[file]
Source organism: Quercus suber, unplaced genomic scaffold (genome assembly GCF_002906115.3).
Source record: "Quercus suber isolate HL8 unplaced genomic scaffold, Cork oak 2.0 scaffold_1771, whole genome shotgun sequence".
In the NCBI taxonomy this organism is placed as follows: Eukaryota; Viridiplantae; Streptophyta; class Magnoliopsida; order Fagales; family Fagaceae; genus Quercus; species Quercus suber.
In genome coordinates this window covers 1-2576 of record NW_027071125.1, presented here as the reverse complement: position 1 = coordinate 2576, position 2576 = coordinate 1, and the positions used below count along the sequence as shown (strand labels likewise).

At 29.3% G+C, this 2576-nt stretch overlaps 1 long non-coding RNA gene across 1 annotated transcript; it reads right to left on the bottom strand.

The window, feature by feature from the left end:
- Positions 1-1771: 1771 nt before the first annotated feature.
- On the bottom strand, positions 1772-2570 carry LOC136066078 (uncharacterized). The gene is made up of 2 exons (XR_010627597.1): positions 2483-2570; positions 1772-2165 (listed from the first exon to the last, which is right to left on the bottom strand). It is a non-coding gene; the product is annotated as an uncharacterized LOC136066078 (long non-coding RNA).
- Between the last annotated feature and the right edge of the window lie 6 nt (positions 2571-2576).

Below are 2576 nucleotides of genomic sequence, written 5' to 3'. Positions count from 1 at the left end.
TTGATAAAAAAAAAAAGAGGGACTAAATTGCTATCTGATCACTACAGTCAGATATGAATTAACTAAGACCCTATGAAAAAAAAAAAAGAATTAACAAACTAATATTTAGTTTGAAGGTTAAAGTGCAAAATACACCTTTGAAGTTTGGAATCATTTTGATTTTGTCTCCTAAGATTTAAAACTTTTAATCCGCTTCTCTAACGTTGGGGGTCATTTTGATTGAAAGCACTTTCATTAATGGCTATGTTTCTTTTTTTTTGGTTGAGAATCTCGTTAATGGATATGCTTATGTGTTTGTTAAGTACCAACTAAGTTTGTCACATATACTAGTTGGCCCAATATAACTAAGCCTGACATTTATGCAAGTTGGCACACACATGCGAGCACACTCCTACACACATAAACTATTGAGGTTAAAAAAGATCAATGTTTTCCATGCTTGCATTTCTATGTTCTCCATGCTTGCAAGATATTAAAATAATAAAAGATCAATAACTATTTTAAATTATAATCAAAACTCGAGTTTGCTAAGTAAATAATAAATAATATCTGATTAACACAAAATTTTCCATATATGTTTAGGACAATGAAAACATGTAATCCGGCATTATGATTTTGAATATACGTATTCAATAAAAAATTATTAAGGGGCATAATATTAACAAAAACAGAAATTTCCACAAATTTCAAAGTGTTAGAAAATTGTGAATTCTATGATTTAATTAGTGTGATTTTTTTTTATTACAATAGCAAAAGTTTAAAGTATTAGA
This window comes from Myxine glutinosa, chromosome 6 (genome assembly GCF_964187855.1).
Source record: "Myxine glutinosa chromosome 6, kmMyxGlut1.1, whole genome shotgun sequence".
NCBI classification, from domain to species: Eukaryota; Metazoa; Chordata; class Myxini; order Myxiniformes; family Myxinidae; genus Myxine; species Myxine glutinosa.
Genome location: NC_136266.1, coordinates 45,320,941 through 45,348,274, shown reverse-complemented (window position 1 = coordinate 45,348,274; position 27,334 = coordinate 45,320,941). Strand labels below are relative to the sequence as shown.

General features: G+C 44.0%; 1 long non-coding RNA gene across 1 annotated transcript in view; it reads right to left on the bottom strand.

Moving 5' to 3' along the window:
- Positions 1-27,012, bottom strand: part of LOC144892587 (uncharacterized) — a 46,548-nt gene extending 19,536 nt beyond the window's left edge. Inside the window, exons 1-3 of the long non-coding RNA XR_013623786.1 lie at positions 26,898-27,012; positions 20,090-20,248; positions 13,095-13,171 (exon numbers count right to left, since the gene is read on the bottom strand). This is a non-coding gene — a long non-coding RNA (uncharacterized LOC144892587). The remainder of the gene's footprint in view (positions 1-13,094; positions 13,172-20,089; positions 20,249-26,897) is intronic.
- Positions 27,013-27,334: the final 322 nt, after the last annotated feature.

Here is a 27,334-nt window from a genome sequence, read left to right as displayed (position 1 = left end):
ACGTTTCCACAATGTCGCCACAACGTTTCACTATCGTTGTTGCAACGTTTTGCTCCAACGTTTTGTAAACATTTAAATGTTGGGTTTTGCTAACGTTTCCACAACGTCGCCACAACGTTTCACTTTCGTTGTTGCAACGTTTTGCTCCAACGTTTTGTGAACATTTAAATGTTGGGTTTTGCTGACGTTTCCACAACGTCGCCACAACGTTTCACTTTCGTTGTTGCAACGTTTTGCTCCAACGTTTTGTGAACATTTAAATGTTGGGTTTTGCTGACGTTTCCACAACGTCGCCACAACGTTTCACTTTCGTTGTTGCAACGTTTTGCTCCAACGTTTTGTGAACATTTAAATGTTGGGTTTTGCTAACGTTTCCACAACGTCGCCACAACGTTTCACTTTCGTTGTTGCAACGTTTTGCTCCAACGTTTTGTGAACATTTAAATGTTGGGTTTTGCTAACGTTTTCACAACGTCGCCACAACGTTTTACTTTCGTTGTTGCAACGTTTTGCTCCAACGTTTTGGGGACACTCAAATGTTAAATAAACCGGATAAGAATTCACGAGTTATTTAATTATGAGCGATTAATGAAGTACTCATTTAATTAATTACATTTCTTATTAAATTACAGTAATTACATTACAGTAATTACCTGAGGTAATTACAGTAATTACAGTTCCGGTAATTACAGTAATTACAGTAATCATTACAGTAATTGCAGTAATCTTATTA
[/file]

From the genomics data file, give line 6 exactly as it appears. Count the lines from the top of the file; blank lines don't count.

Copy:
The window, feature by feature from the left end: